Friday, January 11, 2013

Squirrel Shirts and Worn-Out Jeans

When it comes to matters of fashion, let's just say I'm not the guy you want advice from.

Squirrel shirt in 52XL? "Sure!"

Neon pink fanny pack? "Only if I can have one, too!"

Overalls and a tank top? "Can I give you my helicopter hat to accessorize?"

While fashion might not be my strength, I will say that I've noticed a trend change throughout the years: worn-out jeans. When I was about 15, these were all the rage. And when I say rage, I'm talking charging bull. People couldn't get enough of them. Youngsters were selling their arms and legs so they could have them, an action which made it really difficult to put on said jeans. All in all, it was a fiasco.

It wasn't uncommon to hear stuff like, "I want the jeans the raggedy tear right along the inner thigh, so people know I'm hardcore when I wear my spaceship undergarments," or, "Is it normal to have a breeze running along my hindquarters?"

Now, as a few years have passed, I've noticed the whole trend change a little. Jeans are still washed-out, but holes don't make much of an appearance nowadays. For whatever reason, the holes have started to disappear from our jeans and appear in other places.

Like our churches.

If there's one thing that you don't want to appear old and weathered by time, it's the church. The one place in the world where people have historically sought life and energy from is instead quickly deteriorating into a washed-out opportunity to have a social hour. Instead of being a place for challenge and conviction, we've allowed the holes from our jeans to become the holes in our theology. The church, which is called to be separate and different from the rest of society has become another pair of nondescript, garden-variety jeans that makes no effort to step above the sea of religion.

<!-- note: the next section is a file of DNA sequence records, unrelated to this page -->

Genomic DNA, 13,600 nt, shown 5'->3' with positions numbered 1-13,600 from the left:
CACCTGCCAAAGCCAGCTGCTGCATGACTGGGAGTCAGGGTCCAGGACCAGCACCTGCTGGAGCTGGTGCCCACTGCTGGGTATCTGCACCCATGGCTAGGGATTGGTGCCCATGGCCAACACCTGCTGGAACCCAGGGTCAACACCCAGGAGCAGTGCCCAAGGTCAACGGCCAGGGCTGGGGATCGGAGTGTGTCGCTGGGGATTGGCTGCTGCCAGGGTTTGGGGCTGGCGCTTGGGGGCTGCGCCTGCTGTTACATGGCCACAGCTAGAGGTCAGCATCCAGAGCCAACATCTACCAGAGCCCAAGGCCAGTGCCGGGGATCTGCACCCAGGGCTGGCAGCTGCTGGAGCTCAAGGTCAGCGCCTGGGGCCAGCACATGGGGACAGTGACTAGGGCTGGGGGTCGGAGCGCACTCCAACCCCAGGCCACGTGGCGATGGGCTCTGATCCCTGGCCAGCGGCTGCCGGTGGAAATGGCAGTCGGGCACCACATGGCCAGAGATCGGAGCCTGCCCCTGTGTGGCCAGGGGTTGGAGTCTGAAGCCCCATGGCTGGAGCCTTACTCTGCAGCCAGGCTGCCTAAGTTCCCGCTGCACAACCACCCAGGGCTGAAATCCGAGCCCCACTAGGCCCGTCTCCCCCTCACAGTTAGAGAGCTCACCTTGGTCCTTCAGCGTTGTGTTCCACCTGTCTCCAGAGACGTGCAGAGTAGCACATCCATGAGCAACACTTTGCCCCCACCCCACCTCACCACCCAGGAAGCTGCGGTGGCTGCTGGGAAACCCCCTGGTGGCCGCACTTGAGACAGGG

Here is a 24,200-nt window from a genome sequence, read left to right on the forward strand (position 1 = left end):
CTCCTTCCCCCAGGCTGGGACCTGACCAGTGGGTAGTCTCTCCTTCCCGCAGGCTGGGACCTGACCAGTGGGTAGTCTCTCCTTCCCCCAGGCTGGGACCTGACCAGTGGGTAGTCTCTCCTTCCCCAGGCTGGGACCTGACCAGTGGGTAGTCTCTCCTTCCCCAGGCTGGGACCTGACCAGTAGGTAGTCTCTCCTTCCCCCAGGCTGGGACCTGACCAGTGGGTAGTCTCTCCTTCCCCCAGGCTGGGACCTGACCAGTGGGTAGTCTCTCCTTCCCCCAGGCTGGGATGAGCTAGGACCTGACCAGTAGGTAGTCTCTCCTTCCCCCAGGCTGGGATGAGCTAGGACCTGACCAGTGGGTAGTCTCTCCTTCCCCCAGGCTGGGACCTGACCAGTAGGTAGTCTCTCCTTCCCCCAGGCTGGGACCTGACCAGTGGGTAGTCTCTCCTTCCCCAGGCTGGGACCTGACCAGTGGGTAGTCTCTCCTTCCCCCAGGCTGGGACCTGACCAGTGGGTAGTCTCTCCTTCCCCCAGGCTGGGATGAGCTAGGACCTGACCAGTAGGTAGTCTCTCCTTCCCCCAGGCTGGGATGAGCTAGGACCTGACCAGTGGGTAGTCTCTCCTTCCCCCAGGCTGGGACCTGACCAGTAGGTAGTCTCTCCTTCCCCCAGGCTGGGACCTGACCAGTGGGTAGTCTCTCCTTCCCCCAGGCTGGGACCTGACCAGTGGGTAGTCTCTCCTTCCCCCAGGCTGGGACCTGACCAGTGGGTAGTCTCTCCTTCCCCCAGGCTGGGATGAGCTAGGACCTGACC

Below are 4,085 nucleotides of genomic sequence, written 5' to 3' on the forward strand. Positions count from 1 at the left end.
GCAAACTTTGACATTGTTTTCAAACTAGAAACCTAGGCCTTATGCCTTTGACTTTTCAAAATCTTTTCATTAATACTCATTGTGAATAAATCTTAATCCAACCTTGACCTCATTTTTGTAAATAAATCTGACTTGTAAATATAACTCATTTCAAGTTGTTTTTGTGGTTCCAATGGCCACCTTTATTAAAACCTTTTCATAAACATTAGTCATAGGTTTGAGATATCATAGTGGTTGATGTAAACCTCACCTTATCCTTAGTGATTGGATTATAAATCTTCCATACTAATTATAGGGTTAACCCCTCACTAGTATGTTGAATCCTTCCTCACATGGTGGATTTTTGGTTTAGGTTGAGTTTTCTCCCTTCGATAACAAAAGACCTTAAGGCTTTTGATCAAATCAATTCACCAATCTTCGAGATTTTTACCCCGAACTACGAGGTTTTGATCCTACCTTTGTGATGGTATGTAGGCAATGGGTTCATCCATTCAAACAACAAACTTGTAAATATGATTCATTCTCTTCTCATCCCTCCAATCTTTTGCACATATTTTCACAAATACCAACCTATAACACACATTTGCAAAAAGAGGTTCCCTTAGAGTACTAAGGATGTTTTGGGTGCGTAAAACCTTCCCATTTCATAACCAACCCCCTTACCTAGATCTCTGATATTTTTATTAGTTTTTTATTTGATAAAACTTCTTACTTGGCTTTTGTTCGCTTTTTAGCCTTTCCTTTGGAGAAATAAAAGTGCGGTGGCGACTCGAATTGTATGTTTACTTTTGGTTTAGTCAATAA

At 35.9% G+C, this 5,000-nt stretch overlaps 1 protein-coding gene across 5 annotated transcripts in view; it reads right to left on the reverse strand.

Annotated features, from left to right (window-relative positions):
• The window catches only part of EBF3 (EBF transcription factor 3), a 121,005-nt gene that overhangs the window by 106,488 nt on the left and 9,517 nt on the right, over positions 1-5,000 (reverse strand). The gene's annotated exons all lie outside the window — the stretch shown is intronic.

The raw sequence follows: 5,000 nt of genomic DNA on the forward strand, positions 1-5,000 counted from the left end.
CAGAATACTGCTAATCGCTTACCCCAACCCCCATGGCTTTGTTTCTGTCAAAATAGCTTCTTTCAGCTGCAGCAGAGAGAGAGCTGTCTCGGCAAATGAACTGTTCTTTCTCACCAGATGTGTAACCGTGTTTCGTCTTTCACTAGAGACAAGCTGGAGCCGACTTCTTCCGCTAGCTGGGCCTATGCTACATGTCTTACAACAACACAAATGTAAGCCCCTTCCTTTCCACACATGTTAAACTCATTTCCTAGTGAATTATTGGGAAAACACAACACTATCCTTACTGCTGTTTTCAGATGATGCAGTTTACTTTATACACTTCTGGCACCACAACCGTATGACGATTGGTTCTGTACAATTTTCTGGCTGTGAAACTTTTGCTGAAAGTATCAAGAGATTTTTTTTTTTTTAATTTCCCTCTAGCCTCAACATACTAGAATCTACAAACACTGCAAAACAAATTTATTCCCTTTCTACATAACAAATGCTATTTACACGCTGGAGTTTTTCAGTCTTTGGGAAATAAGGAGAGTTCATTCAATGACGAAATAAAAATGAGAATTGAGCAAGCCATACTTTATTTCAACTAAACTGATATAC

Well, to solve the crisis of the worn-out church, I don't suggest anything new. My solution does not consist of jumping into something fresh, but rather to dive into something really, really old.

“A Bible that’s falling apart usually belongs to someone who isn’t.” - Charles Spurgeon

My solution is to transition from a worn-out church to a church with worn-out Bibles. Since the church is made of people, it becomes the individual's responsibility to make sure that they wear down their Bibles with constant use, and that they wear out their jeans with constant prayer. We aren't called to come up with the next, crazy fix that'll take care of what's wrong with us. We are called to radically apply ourselves to the simplicity of the Scriptures and fellowship with God.

"But be doers of the word, and not hearers only, deceiving yourselves." (James 1)


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